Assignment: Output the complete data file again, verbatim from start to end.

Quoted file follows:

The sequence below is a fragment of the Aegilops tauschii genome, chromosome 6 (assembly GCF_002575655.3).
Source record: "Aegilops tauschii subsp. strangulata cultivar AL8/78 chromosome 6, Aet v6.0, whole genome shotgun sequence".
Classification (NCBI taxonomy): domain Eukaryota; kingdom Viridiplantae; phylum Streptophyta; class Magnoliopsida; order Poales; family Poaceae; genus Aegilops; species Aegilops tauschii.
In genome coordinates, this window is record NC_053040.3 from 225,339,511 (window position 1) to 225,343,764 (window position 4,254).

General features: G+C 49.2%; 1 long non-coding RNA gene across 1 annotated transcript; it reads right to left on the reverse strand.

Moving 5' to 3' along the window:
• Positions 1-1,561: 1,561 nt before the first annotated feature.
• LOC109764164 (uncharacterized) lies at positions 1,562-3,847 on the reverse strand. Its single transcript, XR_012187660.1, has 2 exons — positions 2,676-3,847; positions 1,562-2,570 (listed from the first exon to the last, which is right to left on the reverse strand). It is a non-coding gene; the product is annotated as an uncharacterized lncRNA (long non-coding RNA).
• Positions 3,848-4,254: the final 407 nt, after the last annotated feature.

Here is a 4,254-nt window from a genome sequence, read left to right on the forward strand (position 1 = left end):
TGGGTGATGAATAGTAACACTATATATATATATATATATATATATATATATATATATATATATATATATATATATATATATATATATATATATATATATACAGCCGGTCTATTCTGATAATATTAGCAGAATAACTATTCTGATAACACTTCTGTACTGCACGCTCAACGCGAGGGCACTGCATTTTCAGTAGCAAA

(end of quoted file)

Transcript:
The sequence below is a fragment of the Aegilops tauschii genome, chromosome 6 (assembly GCF_002575655.3).
Source record: "Aegilops tauschii subsp. strangulata cultivar AL8/78 chromosome 6, Aet v6.0, whole genome shotgun sequence".
Classification (NCBI taxonomy): domain Eukaryota; kingdom Viridiplantae; phylum Streptophyta; class Magnoliopsida; order Poales; family Poaceae; genus Aegilops; species Aegilops tauschii.
In genome coordinates, this window is record NC_053040.3 from 225,339,511 (window position 1) to 225,343,764 (window position 4,254).

General features: G+C 49.2%; 1 long non-coding RNA gene across 1 annotated transcript; it reads right to left on the reverse strand.

Moving 5' to 3' along the window:
• Positions 1-1,561: 1,561 nt before the first annotated feature.
• LOC109764164 (uncharacterized) lies at positions 1,562-3,847 on the reverse strand. Its single transcript, XR_012187660.1, has 2 exons — positions 2,676-3,847; positions 1,562-2,570 (listed from the first exon to the last, which is right to left on the reverse strand). It is a non-coding gene; the product is annotated as an uncharacterized lncRNA (long non-coding RNA).
• Positions 3,848-4,254: the final 407 nt, after the last annotated feature.

Here is a 4,254-nt window from a genome sequence, read left to right on the forward strand (position 1 = left end):
TGGGTGATGAATAGTAACACTATATATATATATATATATATATATATATATATATATATATATATATATATATATATATATATATATATATATATATATACAGCCGGTCTATTCTGATAATATTAGCAGAATAACTATTCTGATAACACTTCTGTACTGCACGCTCAACGCGAGGGCACTGCATTTTCAGTAGCAAA